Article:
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100 Powerful Learning Specialist and Educational Therapy Materials

This week I wanted to tell you about my online store, Good Sensory Learning. I’m Dr. Erica Warren, and I established this site so I could share all the materials that I have created over the last 20+ years as a learning specialist and educational therapist. When I first began my private practice, Learning to Learn, I had great difficulty finding fun and multisensory materials for my students that were effective and engaging. So back in 2005, I made it my mission to design and distribute high-end, remedial products as well as memorable, motivating lessons that bring delight to learning. If you would like to try a free sampling of my activities , CLICK HERE . How Are the Products Organized at Good Sensory Learning? You can download my Free Printable Catalog or you can browse the site using the grey “search all products” bar in the top right of any page with keywords such as dyslexia, working memory, and executive functioning. What’s more, drop down menus in the red banner allow you t

12 Strategies for Overcoming Test Anxiety

With finals around the corner, many students are becoming anxious about end of the year exams. Although a small dose of the jitters can provide some motivation, larger degrees of anxiety can virtually cripple many young learners. 
Test anxiety and students
What is Test Anxiety?
Test anxiety is a product of fear or worry about a test or quiz.  In fact, a student that struggles with test anxiety may know the material, but he or she can not access the information during the examination due to this enfeebling mental state.  

What are the Causes of Test Anxiety?
Test anxiety can manifest from a number of root causes?
  • Questioning ones own abilities can create the fear that you will do poorly or even fail a test.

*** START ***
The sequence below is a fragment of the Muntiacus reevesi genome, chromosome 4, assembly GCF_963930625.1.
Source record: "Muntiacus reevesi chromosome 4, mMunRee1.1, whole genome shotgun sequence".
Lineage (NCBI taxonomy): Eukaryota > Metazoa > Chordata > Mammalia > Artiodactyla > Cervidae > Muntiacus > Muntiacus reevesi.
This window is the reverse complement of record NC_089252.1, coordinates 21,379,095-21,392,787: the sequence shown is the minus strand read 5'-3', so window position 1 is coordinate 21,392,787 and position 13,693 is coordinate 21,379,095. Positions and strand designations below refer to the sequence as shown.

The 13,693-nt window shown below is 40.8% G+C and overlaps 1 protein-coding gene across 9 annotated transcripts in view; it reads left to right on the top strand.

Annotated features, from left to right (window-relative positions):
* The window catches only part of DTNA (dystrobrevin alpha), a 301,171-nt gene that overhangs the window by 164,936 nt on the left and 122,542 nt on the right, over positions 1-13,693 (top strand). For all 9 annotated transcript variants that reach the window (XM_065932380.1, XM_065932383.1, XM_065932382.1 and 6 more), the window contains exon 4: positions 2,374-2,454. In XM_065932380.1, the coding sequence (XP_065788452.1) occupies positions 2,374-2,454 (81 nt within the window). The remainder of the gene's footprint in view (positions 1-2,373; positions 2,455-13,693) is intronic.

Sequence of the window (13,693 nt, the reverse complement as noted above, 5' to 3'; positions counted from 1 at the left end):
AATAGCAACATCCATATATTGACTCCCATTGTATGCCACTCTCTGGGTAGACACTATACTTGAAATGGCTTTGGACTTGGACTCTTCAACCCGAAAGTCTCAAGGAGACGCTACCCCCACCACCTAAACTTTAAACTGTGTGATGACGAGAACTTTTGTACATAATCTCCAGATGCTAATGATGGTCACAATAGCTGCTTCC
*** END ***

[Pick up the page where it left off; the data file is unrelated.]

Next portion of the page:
• Distractions by other students, noise, or even one's own internal thoughts can make it difficult to concentrate.
  • Physical symptoms can also hinder students.  Short breaths, fast heart rates, nausea, headaches, and body sweats can make it difficult to recall answers.
  • Mental blocks can also make it difficult to recall learned information from one's memory.
How Can You Beat Test Anxiety?
Here are a few strategies that can help:
  1. Create a distraction-free study environment.  If students prepare for tests with full concentration, they will learn the material quicker and better.
  2. Be sure to have students review all class materials.  This includes class work, homework, notes, prior tests, and projects.
  3. Create study materials and encourage students to show their approach to their teacher to assure that all the content is addressed.
  4. Form a study schedule so that students can prepare for tests over time.
  5. Encourage your students to get a good nights sleep before the test.
  6. Ask your students to consume a nutritious meal before the test and avoid sugary and starchy foods. Sugar and starch require a lot of energy to digest and can make it difficult to concentrate.  In contrast, foods like meats, eggs, nuts, and vegetables can help to energize the brain. 
  7. Help your students make a conscious effort to take deep breaths and relax any tense muscles while taking a test. 
  8. Teach good test-taking strategies to your students such as: doing the easiest questions to enhance confidence, answering every question - even if you are not sure of the answer, using all the time allotted, and eliminating answers that are definitely wrong.  To learn more strategies, CLICK HERE
  9. When taking the test, encourage your students to ask for clarification when needed.  Although teachers will not provide answers, they can often clarify confusing words or questions that can help lead students to the correct answer.
  10. Instruct your students about memory strategies such as mnemonics and hooking to aid recall during the test.  If you would like to learn more about memory strategies, CLICK HERE. 
  11. Consider teaching your students the Emotional Freedom Technique (EFT).  This method unites acupressure and dialogue to relax the mind and body.  It also helps to relieve any lingering energy blockages due to past trauma or struggles.
  12. Consider doing a mindful meditation with your students before the test to help calm the mind, relax the body and enhance confidence.  This strategy will help students become aware of their anxiety, observe the way they are feeling and then choose to let it go. 
I hope you found these strategies helpful.  If you have any other ideas, please share them by commenting below this blog.

Cheers, Dr. Erica Warren
Dr. Erica Warren is the author, illustrator, and publisher of multisensory educational materials at Good Sensory Learning and Dyslexia Materials. She is also the director of Learning to Learn and Learning Specialist Courses.

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